Attractions In Lake Village

Lakeport Plantation

Road leads to Lakeport Plantation in the Mississippi Delta area of Arkansas.
A road leads to Lakeport Plantation in the Mississippi Delta area of Arkansas. 

As part of the National Park Service and National Trust for Historic Preservation, the Lakeport Plantation is the last example of an antebellum house on the Mississippi River that still remains in its original state. Today, the plantation serves as a museum exhibiting the Johnston’s story, crop sharing, and the slave past of the property.

Lake Chicot State Park

This 32 km Lake Park is known for year-round fishing and, with proximity to the Mississippi River, makes up one of the largest flyways in the US, which is ideal for birding. Lake Chicot State Park offers guided tours of the levees and lake, as well as evening alligator tours. On the other hand, there are 122 campsites and 14 cabins with kitchens available. Additionally, there is also a large pavilion for large gatherings and laundry onsite. With a boat launch inside the park, there are motorboat and personal watercraft rentals for a fee.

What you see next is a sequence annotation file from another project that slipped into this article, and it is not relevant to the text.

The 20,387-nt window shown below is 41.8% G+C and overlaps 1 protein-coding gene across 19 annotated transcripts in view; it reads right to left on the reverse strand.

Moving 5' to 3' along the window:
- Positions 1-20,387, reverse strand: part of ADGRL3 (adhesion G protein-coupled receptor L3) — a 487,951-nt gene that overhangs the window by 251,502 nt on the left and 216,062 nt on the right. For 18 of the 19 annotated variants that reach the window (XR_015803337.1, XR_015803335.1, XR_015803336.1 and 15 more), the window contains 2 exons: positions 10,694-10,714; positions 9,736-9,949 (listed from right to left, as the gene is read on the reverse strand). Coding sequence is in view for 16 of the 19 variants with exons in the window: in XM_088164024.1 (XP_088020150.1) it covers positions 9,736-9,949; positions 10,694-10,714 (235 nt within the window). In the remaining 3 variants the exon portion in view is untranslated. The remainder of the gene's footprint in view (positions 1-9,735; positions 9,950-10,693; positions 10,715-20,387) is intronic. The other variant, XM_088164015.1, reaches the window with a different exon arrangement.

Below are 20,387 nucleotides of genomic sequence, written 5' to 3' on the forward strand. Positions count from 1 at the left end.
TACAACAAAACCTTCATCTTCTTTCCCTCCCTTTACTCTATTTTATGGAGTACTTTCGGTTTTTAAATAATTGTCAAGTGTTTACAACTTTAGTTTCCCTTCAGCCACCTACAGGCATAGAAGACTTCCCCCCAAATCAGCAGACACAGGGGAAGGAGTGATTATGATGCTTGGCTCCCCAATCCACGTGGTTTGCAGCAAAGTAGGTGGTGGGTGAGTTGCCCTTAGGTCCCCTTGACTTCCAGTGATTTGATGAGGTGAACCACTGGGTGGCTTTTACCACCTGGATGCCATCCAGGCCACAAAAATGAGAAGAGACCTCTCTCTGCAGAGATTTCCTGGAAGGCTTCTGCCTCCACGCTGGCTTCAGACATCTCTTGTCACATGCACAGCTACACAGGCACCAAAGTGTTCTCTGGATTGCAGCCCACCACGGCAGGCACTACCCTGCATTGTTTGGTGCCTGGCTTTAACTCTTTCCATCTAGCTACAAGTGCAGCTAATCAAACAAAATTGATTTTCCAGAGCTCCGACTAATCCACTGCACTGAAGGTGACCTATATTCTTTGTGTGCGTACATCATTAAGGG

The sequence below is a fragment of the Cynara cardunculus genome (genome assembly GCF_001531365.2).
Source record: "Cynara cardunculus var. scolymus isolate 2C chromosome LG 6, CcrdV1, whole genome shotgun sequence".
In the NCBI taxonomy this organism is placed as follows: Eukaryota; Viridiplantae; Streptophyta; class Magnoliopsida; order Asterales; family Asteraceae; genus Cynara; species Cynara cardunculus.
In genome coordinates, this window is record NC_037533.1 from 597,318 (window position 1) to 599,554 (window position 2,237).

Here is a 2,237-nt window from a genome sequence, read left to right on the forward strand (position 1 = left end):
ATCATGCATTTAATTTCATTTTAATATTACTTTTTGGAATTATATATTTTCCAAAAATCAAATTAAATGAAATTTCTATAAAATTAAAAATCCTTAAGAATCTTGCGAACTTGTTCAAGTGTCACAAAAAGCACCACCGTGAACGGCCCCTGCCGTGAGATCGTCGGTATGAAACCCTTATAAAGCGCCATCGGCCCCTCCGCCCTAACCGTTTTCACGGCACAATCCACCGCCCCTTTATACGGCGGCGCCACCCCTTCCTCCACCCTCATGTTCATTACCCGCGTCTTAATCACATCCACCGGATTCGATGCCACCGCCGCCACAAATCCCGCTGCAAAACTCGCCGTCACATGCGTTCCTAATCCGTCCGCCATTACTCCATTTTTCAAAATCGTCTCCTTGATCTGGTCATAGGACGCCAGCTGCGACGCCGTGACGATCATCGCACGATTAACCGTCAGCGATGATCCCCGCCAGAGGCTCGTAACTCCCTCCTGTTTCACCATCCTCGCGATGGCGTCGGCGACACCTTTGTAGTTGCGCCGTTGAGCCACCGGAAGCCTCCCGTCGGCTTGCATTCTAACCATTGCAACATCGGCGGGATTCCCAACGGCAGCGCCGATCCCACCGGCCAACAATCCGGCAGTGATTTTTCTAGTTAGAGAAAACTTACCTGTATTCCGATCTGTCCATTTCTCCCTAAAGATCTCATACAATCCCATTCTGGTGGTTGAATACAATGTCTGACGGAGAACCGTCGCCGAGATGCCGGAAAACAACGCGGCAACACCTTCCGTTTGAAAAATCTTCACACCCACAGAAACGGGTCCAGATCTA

Our Lady of the Lake Catholic Church Museum

Facing Lake Chicot, Our Lady of the Lake Catholic Church was erected in 1866. Thus, in 1939, the brick building in use today was constructed to replace the original church. The newer building features details and inspiration associated with roman catholic and Byzantine architecture. The church has a collection of documents related to the immigration of Italians to the area, as well as rare photographs of the original church and letters from Italy.

Lake Village is a unique lake community with deep roots, like the cypress trees of the Mississippi River. From the divided ideologies on the slave trade causing a confrontation of confederate and union soldiers to the rise of being the town with the largest slave ownership. Lake Village is nothing like the cotton-picking past that gave this area agricultural purpose, but a lush and thriving haven for anglers who seek year-round fishing for catfish, bluegill, bream, and red-ear sunfish.